Concrete Canvas

Grant Pointer of CustomCrete converts conrete floors with stylish stains.

By Samantha Hubbard
Photography by Colin Miller/Strauss Peyton


Standing in a sweaty t-shirt holding a stain sprayer, Grant Pointer doesn’t embody the typical artist mold. “It’s kind of hard to find a concrete guy who has a beret, but that’s kind of what we morphed into,” says Grant. He doesn’t need the artisan garb to design the masterpieces. His typical medium isn’t a canvas, but rather, concrete. And being in the business for almost 15 years with his company, CustomCrete, has made him a master of the craft.

Before staining the concrete, Grant has to exterminate the ghosts of the concrete’s past, otherwise explained as applying a thin layer of a microtopping to ensure damage, contaminants and past tile patterns will not show through. The marks of nature are random, which is why straight lines are almost never natural. Thus, a paper-thin layer of porous, gray-based microtopping is applied, sinking into the grooves, and then covered in a finishing material to create a brand new, smooth, concrete canvas.

After the crucial first step produces a blank surface, it’s time for Grant to mix up his medium: an acetone dye. While there are many different dye choices, from water-based to acid stain, Grant prefers acetone dyes even though they are arguably the hardest to work with. “They dry faster; you get more flexibility with the coloring,” says Grant. “They are a little problematic in that if you make a mistake, they’re kind of permanent. That’s what makes a good tradesman out of a bad one. You’ve already made the mistakes and figured out how to solve them, so solve the mistake before you make it.” Grant’s mastery of the art of staining allows him to work with better, more temperamental materials.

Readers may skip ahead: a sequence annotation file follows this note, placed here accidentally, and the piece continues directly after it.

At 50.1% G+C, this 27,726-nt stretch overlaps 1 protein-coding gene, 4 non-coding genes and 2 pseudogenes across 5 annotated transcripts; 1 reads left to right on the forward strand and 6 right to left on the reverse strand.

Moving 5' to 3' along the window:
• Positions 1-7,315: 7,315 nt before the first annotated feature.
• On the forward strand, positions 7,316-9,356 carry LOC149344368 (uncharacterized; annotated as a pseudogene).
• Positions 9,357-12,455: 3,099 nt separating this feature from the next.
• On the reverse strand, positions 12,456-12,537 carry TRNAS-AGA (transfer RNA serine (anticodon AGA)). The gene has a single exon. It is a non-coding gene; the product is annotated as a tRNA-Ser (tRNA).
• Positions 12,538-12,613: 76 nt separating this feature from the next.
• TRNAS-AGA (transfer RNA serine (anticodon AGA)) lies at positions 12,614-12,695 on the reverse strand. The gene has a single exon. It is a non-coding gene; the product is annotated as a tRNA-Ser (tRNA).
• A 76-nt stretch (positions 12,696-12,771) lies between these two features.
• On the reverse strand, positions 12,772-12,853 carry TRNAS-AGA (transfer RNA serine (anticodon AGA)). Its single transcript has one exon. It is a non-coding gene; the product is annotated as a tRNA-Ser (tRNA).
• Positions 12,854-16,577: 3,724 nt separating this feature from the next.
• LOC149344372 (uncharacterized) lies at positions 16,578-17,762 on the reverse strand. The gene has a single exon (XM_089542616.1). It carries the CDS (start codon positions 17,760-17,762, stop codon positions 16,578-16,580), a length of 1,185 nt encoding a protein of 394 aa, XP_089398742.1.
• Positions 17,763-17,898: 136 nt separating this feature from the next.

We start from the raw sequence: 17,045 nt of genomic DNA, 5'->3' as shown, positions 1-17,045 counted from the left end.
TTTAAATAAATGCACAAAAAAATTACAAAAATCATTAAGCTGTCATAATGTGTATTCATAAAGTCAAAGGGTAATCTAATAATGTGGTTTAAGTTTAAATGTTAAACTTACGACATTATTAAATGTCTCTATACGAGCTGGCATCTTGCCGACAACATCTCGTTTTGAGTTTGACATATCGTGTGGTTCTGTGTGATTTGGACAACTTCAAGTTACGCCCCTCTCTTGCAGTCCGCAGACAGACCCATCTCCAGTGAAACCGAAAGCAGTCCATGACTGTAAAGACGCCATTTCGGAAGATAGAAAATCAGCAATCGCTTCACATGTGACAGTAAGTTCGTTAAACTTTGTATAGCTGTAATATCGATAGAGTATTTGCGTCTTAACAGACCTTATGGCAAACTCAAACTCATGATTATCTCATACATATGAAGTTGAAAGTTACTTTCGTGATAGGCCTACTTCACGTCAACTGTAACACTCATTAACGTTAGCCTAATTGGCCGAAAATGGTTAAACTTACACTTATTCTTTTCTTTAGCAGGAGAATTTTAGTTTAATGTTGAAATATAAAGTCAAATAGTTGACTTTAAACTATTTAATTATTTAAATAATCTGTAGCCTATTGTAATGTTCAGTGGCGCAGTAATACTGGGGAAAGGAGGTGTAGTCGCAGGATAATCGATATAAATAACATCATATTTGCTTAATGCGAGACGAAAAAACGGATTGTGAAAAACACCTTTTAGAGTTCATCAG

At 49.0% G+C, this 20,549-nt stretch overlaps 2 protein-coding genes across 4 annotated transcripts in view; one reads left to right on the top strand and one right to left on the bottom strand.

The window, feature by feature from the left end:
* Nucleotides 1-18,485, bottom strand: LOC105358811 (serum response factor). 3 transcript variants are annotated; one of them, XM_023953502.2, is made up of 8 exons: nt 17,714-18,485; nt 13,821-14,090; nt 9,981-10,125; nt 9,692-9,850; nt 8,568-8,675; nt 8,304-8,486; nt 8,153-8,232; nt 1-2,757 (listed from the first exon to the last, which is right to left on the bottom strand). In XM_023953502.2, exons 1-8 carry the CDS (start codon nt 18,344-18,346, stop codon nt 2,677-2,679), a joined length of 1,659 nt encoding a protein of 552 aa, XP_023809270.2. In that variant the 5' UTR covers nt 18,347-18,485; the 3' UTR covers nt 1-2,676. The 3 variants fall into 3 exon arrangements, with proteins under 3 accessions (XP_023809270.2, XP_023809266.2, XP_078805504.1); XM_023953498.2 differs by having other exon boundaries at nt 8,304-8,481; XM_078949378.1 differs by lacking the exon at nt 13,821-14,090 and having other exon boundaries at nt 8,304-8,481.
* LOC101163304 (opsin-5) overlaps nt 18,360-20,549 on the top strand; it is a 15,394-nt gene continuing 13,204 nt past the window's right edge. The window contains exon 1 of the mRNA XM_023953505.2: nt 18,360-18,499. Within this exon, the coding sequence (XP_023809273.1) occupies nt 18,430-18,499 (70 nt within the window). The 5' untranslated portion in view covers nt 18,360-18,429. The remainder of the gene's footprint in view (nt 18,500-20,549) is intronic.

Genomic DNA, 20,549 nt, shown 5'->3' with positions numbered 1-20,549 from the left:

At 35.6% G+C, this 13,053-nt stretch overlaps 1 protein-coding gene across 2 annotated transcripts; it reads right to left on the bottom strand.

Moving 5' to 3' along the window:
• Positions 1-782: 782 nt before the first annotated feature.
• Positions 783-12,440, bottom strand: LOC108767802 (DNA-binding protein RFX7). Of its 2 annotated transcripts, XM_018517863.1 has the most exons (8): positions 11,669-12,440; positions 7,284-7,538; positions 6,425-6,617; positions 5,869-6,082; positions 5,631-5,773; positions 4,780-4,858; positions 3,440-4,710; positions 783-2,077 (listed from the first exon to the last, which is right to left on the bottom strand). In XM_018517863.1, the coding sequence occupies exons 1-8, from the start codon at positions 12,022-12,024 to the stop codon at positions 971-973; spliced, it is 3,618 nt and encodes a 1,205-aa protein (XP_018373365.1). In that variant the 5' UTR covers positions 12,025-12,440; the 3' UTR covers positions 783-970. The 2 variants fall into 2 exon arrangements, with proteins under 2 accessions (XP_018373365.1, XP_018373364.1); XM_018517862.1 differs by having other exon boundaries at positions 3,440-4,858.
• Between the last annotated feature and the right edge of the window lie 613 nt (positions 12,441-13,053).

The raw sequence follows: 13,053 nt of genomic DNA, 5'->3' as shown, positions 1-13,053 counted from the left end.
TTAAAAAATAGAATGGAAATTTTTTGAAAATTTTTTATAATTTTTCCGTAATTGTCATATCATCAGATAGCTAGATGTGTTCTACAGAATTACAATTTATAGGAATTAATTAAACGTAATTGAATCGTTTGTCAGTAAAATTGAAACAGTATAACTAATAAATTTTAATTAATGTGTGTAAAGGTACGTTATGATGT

Kneeling behind his white 4x4, the trunk filled with supplies and splattered with stains, Grant mixes up the perfect concrete stain to complement the basement he is working on. “There is no recipe to come up with this color,” says Grant. “You start with what are maybe 20 different base colors, and out of those base colors, it’s infinite the different shades you can come up with,” says Grant. He often uses nature as his muse, inspiring him to find a mixture of his medium that resembles stones that took thousands of years to achieve their coloring. 

The mixing combined with the motion of the application makes every project a unique work of art. “You have to take special care to constantly turn your body and walk all over the place,” says Grant. “It’s real important that you stay as random as you possibly can.” Since it’s human nature to fall into a repetitious path, Grant forces himself to be somewhat scatterbrained to avoid an unnatural, man-made look.

The versatility of concrete has given Grant a tremendous amount of room to be as creative as he can. “The possibilities on it start with your imagination,” says Grant. The trend is often earth tones like deep, dark reds, browns and walnuts, making the finished project a close comparison to polished marble. Stenciling can be utilized to create unique designs on the floor and to make the floor look like tiles, from as little as 12 inches and as big as 6 foot. Almost maintenance-free, stained concrete floors can be easily cleaned with a Swiffer and remain damage-free against the elements.

While the options are limitless, stained concrete’s natural appearance and unsystematic creation process make the finished project somewhat uncontrollable. “That’s the thing that you embrace with the staining of concrete, you embrace the uniqueness,” says Grant. “Release the control and trust me, I’ve been doing this for a long time. There is a compromise that you have to accept. You’ve got a big hand in designing it, but it’s all an interpretation from your mind to my mind translating to that sprayer.”